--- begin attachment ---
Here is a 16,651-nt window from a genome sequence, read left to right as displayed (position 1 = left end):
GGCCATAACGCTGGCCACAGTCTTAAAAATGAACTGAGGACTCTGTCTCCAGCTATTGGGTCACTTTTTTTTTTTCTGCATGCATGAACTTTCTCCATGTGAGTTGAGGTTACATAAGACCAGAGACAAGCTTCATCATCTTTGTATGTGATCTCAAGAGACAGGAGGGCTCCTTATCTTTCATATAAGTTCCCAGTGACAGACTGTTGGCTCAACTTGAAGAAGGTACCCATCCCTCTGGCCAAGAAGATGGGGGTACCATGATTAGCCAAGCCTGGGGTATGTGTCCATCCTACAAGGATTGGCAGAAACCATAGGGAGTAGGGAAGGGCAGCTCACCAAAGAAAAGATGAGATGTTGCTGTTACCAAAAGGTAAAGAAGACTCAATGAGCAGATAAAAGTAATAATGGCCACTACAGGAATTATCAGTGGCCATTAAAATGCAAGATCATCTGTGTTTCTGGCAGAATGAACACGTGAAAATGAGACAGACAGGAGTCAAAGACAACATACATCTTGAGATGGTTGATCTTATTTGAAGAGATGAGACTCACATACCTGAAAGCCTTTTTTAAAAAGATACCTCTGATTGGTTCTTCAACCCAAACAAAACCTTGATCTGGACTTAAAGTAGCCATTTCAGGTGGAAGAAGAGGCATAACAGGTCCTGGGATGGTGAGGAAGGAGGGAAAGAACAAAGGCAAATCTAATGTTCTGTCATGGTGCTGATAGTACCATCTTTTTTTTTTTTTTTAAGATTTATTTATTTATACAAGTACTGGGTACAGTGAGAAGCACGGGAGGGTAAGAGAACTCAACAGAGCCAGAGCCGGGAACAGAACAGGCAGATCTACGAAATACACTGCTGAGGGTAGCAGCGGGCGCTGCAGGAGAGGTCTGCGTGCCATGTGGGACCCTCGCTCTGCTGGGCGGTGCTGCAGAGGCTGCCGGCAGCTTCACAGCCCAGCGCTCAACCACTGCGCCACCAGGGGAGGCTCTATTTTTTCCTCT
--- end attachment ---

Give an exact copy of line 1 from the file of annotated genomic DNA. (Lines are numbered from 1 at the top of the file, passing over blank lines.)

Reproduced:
Here is a 16,651-nt window from a genome sequence, read left to right as displayed (position 1 = left end):